A laugh line from the 2011 State of the Union address — that salmon is regulated by different departments depending on whether it is in salt water or fresh water — seems like a safe bet to remain a national joke a little while longer.
President Barack Obama’s proposal, announced earlier this year, for fast-track authority to consolidate agencies and programs — starting with the Commerce Department — is in legislative limbo amid broader Congressional gridlock and with Commerce Secretary John Bryson on medical leave following his involvement in two car accidents last weekend. The plan would have put the National Oceanic and Atmospheric Administration, which is responsible for saltwater salmon, in the Department of the Interior, which handles the freshwater fish, as part of a much broader plan.
“There was little movement before, and now I think you can officially close the door,” one senior Senate Democratic aide said. “This is like the last nail in the coffin unless they try to resurrect it after the election and Obama wins.”
The two proposals — consolidation authority and radically reworking and renaming the Commerce Department — ran into heavy flak on Capitol Hill, with lawmakers in both parties vowing to either kill parts of the proposals or suggesting that other priorities, such as the economy, had precedence.
The Commerce reorganization also has a bit of a chicken-and-egg problem. Interior Secretary Ken Salazar told lawmakers at a hearing earlier this year that he wouldn’t start planning on moving NOAA into his department, as proposed by the White House, unless he knew Congress would give Obama the authority to do so. And Sen. Susan Collins (R-Maine) said at a separate hearing on the consolidation authority that it would be unwise for Congress to grant the authority without knowing exactly how it would be used.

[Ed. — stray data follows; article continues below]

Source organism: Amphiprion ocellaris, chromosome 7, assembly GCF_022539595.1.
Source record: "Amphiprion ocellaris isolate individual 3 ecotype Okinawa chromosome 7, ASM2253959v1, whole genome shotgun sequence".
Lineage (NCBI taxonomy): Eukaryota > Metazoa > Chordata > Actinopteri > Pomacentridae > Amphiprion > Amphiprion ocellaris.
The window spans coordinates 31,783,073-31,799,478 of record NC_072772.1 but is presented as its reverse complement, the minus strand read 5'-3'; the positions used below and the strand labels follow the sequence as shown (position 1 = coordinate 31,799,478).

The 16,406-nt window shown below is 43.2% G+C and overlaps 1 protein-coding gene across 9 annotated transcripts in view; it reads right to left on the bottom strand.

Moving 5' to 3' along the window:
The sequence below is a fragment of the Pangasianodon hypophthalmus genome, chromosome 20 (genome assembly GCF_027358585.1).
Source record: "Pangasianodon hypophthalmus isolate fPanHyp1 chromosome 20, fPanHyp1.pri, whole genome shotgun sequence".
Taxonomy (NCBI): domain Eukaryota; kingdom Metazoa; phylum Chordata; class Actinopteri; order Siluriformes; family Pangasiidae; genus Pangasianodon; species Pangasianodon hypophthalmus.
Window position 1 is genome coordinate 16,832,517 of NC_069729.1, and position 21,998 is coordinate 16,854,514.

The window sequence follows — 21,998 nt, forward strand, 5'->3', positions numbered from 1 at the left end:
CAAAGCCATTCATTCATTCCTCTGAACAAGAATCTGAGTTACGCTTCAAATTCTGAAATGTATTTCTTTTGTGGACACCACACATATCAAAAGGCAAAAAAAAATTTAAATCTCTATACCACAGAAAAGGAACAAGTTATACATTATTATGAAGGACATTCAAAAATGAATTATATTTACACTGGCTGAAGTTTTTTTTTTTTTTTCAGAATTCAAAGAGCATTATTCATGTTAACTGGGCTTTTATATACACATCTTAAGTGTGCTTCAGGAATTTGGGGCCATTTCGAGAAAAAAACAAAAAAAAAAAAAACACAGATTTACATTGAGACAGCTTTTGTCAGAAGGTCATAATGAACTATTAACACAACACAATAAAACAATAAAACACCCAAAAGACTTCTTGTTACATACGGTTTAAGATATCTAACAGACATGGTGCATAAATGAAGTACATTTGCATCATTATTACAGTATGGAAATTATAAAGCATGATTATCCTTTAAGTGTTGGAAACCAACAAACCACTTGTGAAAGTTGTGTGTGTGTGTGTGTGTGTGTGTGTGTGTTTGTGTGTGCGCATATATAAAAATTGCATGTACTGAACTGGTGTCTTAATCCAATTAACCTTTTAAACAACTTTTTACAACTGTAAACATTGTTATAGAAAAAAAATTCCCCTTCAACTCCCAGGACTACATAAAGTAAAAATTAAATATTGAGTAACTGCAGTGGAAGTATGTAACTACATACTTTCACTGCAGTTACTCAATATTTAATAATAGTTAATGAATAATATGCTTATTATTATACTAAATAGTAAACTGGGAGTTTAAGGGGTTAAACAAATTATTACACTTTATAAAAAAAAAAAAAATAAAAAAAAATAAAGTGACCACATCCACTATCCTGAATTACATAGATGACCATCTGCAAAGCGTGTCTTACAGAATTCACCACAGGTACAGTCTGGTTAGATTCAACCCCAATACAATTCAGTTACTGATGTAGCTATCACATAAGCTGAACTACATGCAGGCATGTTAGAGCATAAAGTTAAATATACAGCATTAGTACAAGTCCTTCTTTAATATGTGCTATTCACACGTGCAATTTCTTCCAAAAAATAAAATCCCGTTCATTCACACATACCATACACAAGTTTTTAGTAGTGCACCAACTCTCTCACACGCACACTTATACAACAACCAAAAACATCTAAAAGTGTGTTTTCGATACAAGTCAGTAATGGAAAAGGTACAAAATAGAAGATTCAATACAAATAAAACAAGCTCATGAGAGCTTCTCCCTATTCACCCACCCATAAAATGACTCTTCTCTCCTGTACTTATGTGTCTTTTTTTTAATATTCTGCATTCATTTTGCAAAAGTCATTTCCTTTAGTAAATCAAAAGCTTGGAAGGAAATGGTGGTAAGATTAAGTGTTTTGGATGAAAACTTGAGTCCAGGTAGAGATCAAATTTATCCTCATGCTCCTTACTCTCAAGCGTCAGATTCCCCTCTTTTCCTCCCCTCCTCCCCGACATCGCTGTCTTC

The White House did give an outline of remaking the Commerce Department, stripping it of big pieces such as NOAA and consolidating trade functions and the Small Business Administration in a new, as-yet-unnamed agency.
The trade aspect of the plan has also been highly controversial — particularly the proposal to fold the now-independent Office of the U.S. Trade Representative into the new agency. House Ways and Means Chairman Dave Camp (R-Mich.) and Senate Finance Chairman Max Baucus (D-Mont.) penned a joint letter effectively nuking the idea as soon as Obama proposed it, and Baucus said in a brief hallway interview this week that it’s still going nowhere.
The consolidation authority did at least get a hearing in the Senate Homeland Security and Governmental Affairs Committee. Chairman Joe Lieberman (I-Conn.), who is sponsoring the bill along with Sen. Mark Warner (D-Va.), said then that he would put it on his “bucket list” of items he’d like to see passed by the end of the year, before he retires.
But Lieberman said this week that there hasn’t been much of a push yet from the White House, and the plan faces headwinds in a Congress that seems gripped with pessimism about accomplishing anything.
Sen. Dianne Feinstein, D-Calif., chairman of the Senate Intelligence Committee, speaks with reporters in the Capitol after a speech on the Senate floor that accused the CIA of searching computers set up for Congressional staff for their research of interrogation programs.